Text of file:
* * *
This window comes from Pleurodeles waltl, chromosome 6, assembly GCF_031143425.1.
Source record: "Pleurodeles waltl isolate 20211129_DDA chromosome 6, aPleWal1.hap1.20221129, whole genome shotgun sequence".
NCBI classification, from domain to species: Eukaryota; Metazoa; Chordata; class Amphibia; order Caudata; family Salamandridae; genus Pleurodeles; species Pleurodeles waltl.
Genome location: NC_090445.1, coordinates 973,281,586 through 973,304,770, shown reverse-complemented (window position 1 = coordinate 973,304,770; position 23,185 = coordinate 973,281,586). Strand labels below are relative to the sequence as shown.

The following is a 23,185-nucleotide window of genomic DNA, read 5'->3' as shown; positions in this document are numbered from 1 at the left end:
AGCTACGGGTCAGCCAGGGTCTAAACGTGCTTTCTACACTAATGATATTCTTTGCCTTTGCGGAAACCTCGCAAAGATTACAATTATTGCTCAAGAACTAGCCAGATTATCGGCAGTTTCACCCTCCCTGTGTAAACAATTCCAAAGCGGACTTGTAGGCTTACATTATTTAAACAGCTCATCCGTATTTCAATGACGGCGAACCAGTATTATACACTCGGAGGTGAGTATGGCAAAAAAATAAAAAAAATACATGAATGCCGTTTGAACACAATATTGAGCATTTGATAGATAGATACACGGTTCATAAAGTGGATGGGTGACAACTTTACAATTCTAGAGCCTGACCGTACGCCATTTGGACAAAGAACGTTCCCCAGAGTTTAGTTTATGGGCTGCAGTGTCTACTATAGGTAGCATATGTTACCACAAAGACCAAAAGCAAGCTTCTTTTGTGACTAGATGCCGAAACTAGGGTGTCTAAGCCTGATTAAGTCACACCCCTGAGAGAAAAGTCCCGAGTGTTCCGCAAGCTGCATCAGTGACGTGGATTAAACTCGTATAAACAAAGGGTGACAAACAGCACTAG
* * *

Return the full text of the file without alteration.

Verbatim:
This window comes from Pleurodeles waltl, chromosome 6, assembly GCF_031143425.1.
Source record: "Pleurodeles waltl isolate 20211129_DDA chromosome 6, aPleWal1.hap1.20221129, whole genome shotgun sequence".
NCBI classification, from domain to species: Eukaryota; Metazoa; Chordata; class Amphibia; order Caudata; family Salamandridae; genus Pleurodeles; species Pleurodeles waltl.
Genome location: NC_090445.1, coordinates 973,281,586 through 973,304,770, shown reverse-complemented (window position 1 = coordinate 973,304,770; position 23,185 = coordinate 973,281,586). Strand labels below are relative to the sequence as shown.

The following is a 23,185-nucleotide window of genomic DNA, read 5'->3' as shown; positions in this document are numbered from 1 at the left end:
AGCTACGGGTCAGCCAGGGTCTAAACGTGCTTTCTACACTAATGATATTCTTTGCCTTTGCGGAAACCTCGCAAAGATTACAATTATTGCTCAAGAACTAGCCAGATTATCGGCAGTTTCACCCTCCCTGTGTAAACAATTCCAAAGCGGACTTGTAGGCTTACATTATTTAAACAGCTCATCCGTATTTCAATGACGGCGAACCAGTATTATACACTCGGAGGTGAGTATGGCAAAAAAATAAAAAAAATACATGAATGCCGTTTGAACACAATATTGAGCATTTGATAGATAGATACACGGTTCATAAAGTGGATGGGTGACAACTTTACAATTCTAGAGCCTGACCGTACGCCATTTGGACAAAGAACGTTCCCCAGAGTTTAGTTTATGGGCTGCAGTGTCTACTATAGGTAGCATATGTTACCACAAAGACCAAAAGCAAGCTTCTTTTGTGACTAGATGCCGAAACTAGGGTGTCTAAGCCTGATTAAGTCACACCCCTGAGAGAAAAGTCCCGAGTGTTCCGCAAGCTGCATCAGTGACGTGGATTAAACTCGTATAAACAAAGGGTGACAAACAGCACTAG